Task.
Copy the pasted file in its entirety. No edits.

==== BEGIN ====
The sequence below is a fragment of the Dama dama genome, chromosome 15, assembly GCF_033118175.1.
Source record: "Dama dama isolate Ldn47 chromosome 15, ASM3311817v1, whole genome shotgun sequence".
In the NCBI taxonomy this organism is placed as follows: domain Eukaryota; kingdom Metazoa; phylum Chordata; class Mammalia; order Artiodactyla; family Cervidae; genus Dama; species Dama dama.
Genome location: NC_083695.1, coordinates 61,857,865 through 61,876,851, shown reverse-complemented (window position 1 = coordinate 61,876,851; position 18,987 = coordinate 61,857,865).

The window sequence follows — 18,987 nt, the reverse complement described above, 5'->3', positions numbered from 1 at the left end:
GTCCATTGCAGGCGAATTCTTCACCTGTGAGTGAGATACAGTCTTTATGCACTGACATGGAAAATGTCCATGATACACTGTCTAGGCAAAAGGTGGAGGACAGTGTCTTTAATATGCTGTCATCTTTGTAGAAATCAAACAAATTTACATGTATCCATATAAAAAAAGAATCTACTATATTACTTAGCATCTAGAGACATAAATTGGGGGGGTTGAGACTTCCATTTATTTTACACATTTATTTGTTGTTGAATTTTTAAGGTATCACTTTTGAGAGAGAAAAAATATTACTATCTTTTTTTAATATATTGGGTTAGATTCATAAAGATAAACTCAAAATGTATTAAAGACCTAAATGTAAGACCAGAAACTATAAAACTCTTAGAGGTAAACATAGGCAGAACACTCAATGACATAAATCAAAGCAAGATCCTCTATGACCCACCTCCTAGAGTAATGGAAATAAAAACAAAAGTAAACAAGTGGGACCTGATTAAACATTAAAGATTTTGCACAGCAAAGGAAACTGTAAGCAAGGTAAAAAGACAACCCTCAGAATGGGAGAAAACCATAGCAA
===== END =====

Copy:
The sequence below is a fragment of the Dama dama genome, chromosome 15, assembly GCF_033118175.1.
Source record: "Dama dama isolate Ldn47 chromosome 15, ASM3311817v1, whole genome shotgun sequence".
In the NCBI taxonomy this organism is placed as follows: domain Eukaryota; kingdom Metazoa; phylum Chordata; class Mammalia; order Artiodactyla; family Cervidae; genus Dama; species Dama dama.
Genome location: NC_083695.1, coordinates 61,857,865 through 61,876,851, shown reverse-complemented (window position 1 = coordinate 61,876,851; position 18,987 = coordinate 61,857,865).

The window sequence follows — 18,987 nt, the reverse complement described above, 5'->3', positions numbered from 1 at the left end:
GTCCATTGCAGGCGAATTCTTCACCTGTGAGTGAGATACAGTCTTTATGCACTGACATGGAAAATGTCCATGATACACTGTCTAGGCAAAAGGTGGAGGACAGTGTCTTTAATATGCTGTCATCTTTGTAGAAATCAAACAAATTTACATGTATCCATATAAAAAAAGAATCTACTATATTACTTAGCATCTAGAGACATAAATTGGGGGGGTTGAGACTTCCATTTATTTTACACATTTATTTGTTGTTGAATTTTTAAGGTATCACTTTTGAGAGAGAAAAAATATTACTATCTTTTTTTAATATATTGGGTTAGATTCATAAAGATAAACTCAAAATGTATTAAAGACCTAAATGTAAGACCAGAAACTATAAAACTCTTAGAGGTAAACATAGGCAGAACACTCAATGACATAAATCAAAGCAAGATCCTCTATGACCCACCTCCTAGAGTAATGGAAATAAAAACAAAAGTAAACAAGTGGGACCTGATTAAACATTAAAGATTTTGCACAGCAAAGGAAACTGTAAGCAAGGTAAAAAGACAACCCTCAGAATGGGAGAAAACCATAGCAA